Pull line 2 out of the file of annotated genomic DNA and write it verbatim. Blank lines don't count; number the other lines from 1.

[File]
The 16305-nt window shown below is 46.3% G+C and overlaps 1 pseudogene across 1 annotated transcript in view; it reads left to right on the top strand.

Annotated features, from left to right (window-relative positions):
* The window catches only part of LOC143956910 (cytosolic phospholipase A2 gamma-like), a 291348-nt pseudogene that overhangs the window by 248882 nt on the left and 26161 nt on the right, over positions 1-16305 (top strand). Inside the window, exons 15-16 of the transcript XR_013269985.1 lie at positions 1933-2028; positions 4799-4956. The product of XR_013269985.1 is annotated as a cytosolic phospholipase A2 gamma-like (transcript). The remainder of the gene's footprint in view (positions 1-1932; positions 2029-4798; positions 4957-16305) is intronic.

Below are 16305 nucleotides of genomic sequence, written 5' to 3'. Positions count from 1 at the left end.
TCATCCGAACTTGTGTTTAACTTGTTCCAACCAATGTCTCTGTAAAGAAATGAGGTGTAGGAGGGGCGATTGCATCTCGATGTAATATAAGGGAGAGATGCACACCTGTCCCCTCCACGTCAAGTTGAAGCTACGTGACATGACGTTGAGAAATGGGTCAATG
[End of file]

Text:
Annotated features, from left to right (window-relative positions):